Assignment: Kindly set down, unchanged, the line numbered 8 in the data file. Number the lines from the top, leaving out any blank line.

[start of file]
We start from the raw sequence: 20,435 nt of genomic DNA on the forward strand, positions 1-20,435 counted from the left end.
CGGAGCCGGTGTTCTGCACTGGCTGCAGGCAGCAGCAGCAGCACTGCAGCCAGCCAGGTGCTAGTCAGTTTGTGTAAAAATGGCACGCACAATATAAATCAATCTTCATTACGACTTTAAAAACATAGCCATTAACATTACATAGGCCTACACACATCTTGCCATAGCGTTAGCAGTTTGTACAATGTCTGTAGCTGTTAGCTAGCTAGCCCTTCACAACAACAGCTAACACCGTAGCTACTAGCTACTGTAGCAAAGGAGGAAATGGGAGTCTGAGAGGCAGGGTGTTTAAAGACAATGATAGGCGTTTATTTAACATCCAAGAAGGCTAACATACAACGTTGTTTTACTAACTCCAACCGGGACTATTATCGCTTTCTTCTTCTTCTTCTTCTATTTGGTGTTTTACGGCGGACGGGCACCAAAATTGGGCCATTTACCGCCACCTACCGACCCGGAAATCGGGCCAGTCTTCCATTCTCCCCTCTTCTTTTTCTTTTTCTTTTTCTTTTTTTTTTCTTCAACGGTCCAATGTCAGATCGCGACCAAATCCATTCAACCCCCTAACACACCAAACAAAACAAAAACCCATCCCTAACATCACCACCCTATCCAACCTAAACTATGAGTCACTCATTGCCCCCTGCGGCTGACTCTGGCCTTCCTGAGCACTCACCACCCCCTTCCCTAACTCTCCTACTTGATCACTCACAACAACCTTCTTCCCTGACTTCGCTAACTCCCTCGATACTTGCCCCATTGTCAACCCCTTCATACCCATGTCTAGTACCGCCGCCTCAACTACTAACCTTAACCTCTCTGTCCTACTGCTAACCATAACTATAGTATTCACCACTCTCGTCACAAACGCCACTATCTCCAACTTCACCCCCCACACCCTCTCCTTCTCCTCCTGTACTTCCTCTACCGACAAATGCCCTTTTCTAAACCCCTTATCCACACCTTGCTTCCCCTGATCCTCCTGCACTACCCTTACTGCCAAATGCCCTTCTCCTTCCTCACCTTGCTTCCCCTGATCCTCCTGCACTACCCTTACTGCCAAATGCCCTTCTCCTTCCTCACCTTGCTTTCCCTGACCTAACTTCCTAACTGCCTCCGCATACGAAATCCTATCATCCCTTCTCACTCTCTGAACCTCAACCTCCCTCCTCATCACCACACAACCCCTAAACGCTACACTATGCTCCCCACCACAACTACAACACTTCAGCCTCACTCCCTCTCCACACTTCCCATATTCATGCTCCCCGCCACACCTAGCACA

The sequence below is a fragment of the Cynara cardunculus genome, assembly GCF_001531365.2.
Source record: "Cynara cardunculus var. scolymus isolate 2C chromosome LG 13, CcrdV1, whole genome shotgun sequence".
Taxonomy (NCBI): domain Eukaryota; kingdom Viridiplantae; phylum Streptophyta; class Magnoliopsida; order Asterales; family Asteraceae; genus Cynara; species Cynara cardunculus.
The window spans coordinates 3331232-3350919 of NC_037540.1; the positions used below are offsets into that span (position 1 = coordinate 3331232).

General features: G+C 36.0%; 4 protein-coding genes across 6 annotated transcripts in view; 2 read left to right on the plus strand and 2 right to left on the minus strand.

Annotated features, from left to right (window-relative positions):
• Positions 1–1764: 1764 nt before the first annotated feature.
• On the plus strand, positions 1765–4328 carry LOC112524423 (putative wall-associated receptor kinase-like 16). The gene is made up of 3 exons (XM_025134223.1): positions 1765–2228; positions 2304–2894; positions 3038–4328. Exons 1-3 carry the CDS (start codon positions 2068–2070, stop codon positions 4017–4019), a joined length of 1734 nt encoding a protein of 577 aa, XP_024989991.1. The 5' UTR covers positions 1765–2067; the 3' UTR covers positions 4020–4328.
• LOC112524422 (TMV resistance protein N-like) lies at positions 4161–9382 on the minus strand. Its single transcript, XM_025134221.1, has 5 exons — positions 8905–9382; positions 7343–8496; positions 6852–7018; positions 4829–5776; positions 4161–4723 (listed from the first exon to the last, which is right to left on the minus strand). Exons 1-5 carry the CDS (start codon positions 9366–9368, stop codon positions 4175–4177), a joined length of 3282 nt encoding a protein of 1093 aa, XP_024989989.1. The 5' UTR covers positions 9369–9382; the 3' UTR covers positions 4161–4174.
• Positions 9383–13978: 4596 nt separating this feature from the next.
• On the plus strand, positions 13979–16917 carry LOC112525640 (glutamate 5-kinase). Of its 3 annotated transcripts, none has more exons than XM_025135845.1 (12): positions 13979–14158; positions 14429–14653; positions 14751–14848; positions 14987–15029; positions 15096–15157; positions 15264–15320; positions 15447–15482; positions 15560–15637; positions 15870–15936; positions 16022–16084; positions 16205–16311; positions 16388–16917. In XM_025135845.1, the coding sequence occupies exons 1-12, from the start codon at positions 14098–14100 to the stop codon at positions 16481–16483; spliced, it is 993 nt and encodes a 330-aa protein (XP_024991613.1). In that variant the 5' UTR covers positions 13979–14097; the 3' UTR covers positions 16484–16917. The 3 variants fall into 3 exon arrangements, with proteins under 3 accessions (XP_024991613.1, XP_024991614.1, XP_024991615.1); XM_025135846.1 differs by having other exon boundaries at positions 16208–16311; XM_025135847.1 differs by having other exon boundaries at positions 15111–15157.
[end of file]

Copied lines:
Annotated features, from left to right (window-relative positions):